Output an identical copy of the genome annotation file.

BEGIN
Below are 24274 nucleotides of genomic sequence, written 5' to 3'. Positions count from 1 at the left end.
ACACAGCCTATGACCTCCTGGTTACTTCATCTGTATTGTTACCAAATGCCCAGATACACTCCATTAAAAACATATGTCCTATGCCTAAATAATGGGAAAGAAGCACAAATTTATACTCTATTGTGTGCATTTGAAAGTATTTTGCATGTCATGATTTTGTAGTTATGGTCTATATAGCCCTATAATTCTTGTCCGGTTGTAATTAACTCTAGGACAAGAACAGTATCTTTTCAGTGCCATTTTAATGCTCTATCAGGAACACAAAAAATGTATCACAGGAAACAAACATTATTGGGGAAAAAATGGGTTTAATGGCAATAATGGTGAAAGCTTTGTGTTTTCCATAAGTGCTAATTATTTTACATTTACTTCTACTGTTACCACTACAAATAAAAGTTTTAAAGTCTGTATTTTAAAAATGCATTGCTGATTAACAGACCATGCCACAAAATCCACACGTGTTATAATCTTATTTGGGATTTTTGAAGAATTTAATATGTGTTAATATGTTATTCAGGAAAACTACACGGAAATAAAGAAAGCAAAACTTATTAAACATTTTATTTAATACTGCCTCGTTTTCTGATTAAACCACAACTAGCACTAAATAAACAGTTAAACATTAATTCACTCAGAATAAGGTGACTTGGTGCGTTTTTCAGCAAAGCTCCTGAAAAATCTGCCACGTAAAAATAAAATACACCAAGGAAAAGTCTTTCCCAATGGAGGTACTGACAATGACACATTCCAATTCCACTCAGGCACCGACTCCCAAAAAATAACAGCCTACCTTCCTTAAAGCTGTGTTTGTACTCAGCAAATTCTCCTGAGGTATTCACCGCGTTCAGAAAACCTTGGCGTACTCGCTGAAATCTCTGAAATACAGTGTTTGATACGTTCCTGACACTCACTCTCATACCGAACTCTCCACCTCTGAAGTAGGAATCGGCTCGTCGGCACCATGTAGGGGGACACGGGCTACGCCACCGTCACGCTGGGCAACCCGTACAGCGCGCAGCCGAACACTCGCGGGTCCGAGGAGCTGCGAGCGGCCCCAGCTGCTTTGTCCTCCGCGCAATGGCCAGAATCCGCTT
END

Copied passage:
Below are 24274 nucleotides of genomic sequence, written 5' to 3'. Positions count from 1 at the left end.
ACACAGCCTATGACCTCCTGGTTACTTCATCTGTATTGTTACCAAATGCCCAGATACACTCCATTAAAAACATATGTCCTATGCCTAAATAATGGGAAAGAAGCACAAATTTATACTCTATTGTGTGCATTTGAAAGTATTTTGCATGTCATGATTTTGTAGTTATGGTCTATATAGCCCTATAATTCTTGTCCGGTTGTAATTAACTCTAGGACAAGAACAGTATCTTTTCAGTGCCATTTTAATGCTCTATCAGGAACACAAAAAATGTATCACAGGAAACAAACATTATTGGGGAAAAAATGGGTTTAATGGCAATAATGGTGAAAGCTTTGTGTTTTCCATAAGTGCTAATTATTTTACATTTACTTCTACTGTTACCACTACAAATAAAAGTTTTAAAGTCTGTATTTTAAAAATGCATTGCTGATTAACAGACCATGCCACAAAATCCACACGTGTTATAATCTTATTTGGGATTTTTGAAGAATTTAATATGTGTTAATATGTTATTCAGGAAAACTACACGGAAATAAAGAAAGCAAAACTTATTAAACATTTTATTTAATACTGCCTCGTTTTCTGATTAAACCACAACTAGCACTAAATAAACAGTTAAACATTAATTCACTCAGAATAAGGTGACTTGGTGCGTTTTTCAGCAAAGCTCCTGAAAAATCTGCCACGTAAAAATAAAATACACCAAGGAAAAGTCTTTCCCAATGGAGGTACTGACAATGACACATTCCAATTCCACTCAGGCACCGACTCCCAAAAAATAACAGCCTACCTTCCTTAAAGCTGTGTTTGTACTCAGCAAATTCTCCTGAGGTATTCACCGCGTTCAGAAAACCTTGGCGTACTCGCTGAAATCTCTGAAATACAGTGTTTGATACGTTCCTGACACTCACTCTCATACCGAACTCTCCACCTCTGAAGTAGGAATCGGCTCGTCGGCACCATGTAGGGGGACACGGGCTACGCCACCGTCACGCTGGGCAACCCGTACAGCGCGCAGCCGAACACTCGCGGGTCCGAGGAGCTGCGAGCGGCCCCAGCTGCTTTGTCCTCCGCGCAATGGCCAGAATCCGCTT